Yesterday began with a peaceful house museum of a well-off Bosnian family from the 18th and 19th centuries. As the welcoming caretaker emphasized, they were neither nobles nor Turkish; it was important to her to emphasize that they were regular Bosnians, who were well educated.
One sign was particularly interesting; it noted that in this room the head of the house would discuss plans for making Bosnia more autonomous within the Ottoman Empire. The house revealed details of every day life for someone of this class: the sleeping rooms, the dining areas, and the “privy“ among others.
I then took a walking tour with Insider City Tours. My guide was a very friendly interior design student who hopes to study in Amsterdam. He enthusiastically emphasized the friendliness of the Sarajevan people and the beauty of the buildings. A major theme of his was how much other cultures have brought the Bosnians, including the Ottoman and Austro Hungarian Empires. I got a strong sense that he was less interested in nationalism and much more in cosmopolitanism, even if it came with empires. For example, when I noted that the City Hall was somewhat orientalist in its design, he reinterpreted that comment to mean that the Austro-Hungarians were seeking to acknowledge the local culture as well as bring their own.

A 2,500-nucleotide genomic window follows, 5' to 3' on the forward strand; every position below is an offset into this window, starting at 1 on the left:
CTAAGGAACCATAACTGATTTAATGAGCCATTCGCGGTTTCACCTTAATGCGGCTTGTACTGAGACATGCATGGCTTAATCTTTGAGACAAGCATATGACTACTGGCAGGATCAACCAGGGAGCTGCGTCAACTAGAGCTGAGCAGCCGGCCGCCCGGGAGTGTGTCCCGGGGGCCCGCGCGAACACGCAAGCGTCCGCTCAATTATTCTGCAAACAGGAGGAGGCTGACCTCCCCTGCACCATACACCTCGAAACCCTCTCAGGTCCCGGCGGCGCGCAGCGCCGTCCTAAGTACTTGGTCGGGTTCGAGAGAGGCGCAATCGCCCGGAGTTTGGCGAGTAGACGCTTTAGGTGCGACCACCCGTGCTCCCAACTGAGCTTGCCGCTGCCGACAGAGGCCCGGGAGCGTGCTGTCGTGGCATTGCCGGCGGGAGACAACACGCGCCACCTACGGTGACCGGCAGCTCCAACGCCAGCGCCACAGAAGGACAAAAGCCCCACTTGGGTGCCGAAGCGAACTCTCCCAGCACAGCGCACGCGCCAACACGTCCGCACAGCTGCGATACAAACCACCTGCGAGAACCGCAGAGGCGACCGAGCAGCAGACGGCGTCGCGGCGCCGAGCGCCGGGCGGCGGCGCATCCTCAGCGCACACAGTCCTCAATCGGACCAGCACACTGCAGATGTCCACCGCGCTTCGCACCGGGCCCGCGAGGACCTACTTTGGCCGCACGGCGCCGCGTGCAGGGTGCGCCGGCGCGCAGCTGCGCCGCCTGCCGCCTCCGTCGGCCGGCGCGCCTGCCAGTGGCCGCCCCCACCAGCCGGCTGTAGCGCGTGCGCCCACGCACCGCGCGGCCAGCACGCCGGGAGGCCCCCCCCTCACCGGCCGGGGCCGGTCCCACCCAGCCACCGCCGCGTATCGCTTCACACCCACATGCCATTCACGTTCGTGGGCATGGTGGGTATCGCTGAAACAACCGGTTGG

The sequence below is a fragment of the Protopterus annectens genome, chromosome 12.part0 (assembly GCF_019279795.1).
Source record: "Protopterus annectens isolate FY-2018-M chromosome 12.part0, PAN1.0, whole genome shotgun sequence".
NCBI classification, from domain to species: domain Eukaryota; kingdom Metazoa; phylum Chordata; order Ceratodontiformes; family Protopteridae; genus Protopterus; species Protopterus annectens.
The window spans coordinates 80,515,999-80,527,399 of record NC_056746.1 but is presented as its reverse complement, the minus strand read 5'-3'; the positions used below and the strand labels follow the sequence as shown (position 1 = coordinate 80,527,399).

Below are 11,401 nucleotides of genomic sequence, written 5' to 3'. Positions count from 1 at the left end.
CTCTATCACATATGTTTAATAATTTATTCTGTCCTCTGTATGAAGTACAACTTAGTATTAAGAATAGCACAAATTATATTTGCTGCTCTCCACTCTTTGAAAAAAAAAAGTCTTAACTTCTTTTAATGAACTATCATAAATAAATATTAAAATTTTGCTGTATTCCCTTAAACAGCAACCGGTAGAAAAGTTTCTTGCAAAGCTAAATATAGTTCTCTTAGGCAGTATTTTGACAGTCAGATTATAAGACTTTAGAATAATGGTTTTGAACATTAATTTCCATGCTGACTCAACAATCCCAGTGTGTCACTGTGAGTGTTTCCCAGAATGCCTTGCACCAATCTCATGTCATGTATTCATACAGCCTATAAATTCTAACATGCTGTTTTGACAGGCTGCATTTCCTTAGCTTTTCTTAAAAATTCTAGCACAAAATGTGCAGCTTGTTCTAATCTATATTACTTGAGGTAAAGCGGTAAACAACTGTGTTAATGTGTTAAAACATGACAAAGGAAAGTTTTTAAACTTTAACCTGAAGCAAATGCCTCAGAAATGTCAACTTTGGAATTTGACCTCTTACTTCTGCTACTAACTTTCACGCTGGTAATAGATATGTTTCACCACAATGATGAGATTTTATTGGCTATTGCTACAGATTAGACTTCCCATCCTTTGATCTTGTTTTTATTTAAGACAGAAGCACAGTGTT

He distinctly deemphasized wars, including the most recent one.When I asked him about one of the Sarajevo “roses”, (red infill indicating where shelling had killed large numbers) he told me about it, but then commented that he wished people would focus more on the multi ethnic nature of Sarajevo and on its future. As one example he said every year Bosnians made great films, but the movies that got the recognition were always about the war.
He encouraged me to go inside the various churches and mosques, as well as to head up the mountain on the cable car and to go inside City Hall. The cable car was built just four years ago and gives a dramatic view of the city. Also, not to overemphasize the war, but it does show you what the devastating positions of the Bosnian Serb artillery.
Upon returning, I went into City Hall, and I am so glad I did! Not only are the architectural details gorgeous, but it gives you a real sense of the Austro-Hungarians in their time.